Two experts in Central Texas provided advice for parents concerned that the coverage of school shootings could be taking an emotional toll on their kids.
Two weeks ago the deadliest school shooting in the last five years left 17 dead in Parkland, Florida. The images have been aired over and over again.
Dr. Ronald Coleman Jr., a pediatrician, stresses if you see a change in your youngster's behavior, be concerned.
"Any information about a tragedy or an event must be filtered by an adult or parents because children are emotionally immature," Dr. Coleman said. "They may have recurrent symptoms or signs of sadness or irritability. They may withdraw or you may even see a drop in their school performance."
Dr. Tancy Horn-Johnson suggests talking with your teens about what happened.
"I think if they are concerned, a good place to start would be to talk together as a family," Dr. Horn-Johnson said.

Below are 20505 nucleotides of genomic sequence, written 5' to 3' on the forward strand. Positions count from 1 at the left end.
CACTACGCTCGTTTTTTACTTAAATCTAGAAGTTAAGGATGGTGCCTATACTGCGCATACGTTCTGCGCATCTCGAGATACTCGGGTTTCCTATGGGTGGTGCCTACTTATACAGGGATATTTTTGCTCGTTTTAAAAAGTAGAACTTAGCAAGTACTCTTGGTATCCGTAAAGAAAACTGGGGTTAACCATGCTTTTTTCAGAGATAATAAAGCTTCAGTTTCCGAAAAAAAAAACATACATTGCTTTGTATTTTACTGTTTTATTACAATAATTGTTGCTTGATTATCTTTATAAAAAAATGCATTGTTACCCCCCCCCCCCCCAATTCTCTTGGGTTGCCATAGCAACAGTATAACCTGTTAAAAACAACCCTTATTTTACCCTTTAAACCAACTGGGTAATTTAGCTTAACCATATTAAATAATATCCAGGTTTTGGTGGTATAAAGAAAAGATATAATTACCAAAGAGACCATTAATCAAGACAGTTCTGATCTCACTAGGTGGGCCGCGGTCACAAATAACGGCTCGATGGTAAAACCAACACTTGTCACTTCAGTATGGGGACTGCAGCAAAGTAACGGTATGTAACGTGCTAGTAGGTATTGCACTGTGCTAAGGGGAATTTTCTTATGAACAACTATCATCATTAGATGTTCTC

But for those kids, who are really young, her advice is to test their knowledge. "I don't recommend talking about the incident with small children like that unless there's a risk they're going to hear it someplace," she said.
The shooting rampage is also raising awareness about the stigma attached to mental illness. Nikolas Cruz, 19, told investigators he heard voices in his head. It's reported he was also depressed after his adoptive mother's death back in November.
"We need to be able to recognize the difference between a mental illness and violent behavior," Dr. Coleman said. "In fact, most people who have mental illness are not violent, they become victims of violence."
A 2009 study published in the Journal of the American Medical Association highlighted the discrepancy. It shows 75 percent of people view those with mental illness as dangerous and 60 percent believe that those with Schizophrenia are more likely to commit violent acts. Research has shown that mental illness is not generally linked to violence against others, but instead to self-harm.
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